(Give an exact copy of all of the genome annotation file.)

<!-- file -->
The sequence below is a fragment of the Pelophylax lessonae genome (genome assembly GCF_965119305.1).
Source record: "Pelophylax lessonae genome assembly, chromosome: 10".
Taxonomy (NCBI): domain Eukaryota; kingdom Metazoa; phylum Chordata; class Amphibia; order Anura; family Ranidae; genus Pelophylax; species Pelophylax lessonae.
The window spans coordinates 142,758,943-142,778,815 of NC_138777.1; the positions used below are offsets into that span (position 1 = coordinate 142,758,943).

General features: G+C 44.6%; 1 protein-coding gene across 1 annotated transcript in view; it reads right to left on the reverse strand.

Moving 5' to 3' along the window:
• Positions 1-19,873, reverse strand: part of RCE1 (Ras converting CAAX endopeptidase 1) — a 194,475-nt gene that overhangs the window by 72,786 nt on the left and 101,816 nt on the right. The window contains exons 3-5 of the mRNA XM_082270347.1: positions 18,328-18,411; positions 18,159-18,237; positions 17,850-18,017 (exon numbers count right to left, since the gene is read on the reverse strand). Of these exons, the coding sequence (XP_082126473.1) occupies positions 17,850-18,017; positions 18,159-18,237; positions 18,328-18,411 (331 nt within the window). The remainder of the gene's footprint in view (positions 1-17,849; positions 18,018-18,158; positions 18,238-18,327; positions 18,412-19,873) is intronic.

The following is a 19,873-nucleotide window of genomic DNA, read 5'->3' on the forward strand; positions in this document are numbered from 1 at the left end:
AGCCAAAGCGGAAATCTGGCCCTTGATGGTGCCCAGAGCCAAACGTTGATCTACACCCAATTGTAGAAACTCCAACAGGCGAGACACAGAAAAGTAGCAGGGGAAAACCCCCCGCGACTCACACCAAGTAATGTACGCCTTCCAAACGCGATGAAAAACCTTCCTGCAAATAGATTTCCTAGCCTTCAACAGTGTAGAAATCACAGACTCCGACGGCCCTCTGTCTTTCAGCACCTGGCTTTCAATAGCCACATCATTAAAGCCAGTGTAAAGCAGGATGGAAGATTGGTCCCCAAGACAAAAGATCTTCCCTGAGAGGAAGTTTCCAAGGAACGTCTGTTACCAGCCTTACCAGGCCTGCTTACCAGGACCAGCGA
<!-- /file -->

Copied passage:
The sequence below is a fragment of the Pelophylax lessonae genome (genome assembly GCF_965119305.1).
Source record: "Pelophylax lessonae genome assembly, chromosome: 10".
Taxonomy (NCBI): domain Eukaryota; kingdom Metazoa; phylum Chordata; class Amphibia; order Anura; family Ranidae; genus Pelophylax; species Pelophylax lessonae.
The window spans coordinates 142,758,943-142,778,815 of NC_138777.1; the positions used below are offsets into that span (position 1 = coordinate 142,758,943).

General features: G+C 44.6%; 1 protein-coding gene across 1 annotated transcript in view; it reads right to left on the reverse strand.

Moving 5' to 3' along the window:
• Positions 1-19,873, reverse strand: part of RCE1 (Ras converting CAAX endopeptidase 1) — a 194,475-nt gene that overhangs the window by 72,786 nt on the left and 101,816 nt on the right. The window contains exons 3-5 of the mRNA XM_082270347.1: positions 18,328-18,411; positions 18,159-18,237; positions 17,850-18,017 (exon numbers count right to left, since the gene is read on the reverse strand). Of these exons, the coding sequence (XP_082126473.1) occupies positions 17,850-18,017; positions 18,159-18,237; positions 18,328-18,411 (331 nt within the window). The remainder of the gene's footprint in view (positions 1-17,849; positions 18,018-18,158; positions 18,238-18,327; positions 18,412-19,873) is intronic.

The following is a 19,873-nucleotide window of genomic DNA, read 5'->3' on the forward strand; positions in this document are numbered from 1 at the left end:
AGCCAAAGCGGAAATCTGGCCCTTGATGGTGCCCAGAGCCAAACGTTGATCTACACCCAATTGTAGAAACTCCAACAGGCGAGACACAGAAAAGTAGCAGGGGAAAACCCCCCGCGACTCACACCAAGTAATGTACGCCTTCCAAACGCGATGAAAAACCTTCCTGCAAATAGATTTCCTAGCCTTCAACAGTGTAGAAATCACAGACTCCGACGGCCCTCTGTCTTTCAGCACCTGGCTTTCAATAGCCACATCATTAAAGCCAGTGTAAAGCAGGATGGAAGATTGGTCCCCAAGACAAAAGATCTTCCCTGAGAGGAAGTTTCCAAGGAACGTCTGTTACCAGCCTTACCAGGCCTGCTTACCAGGACCAGCGA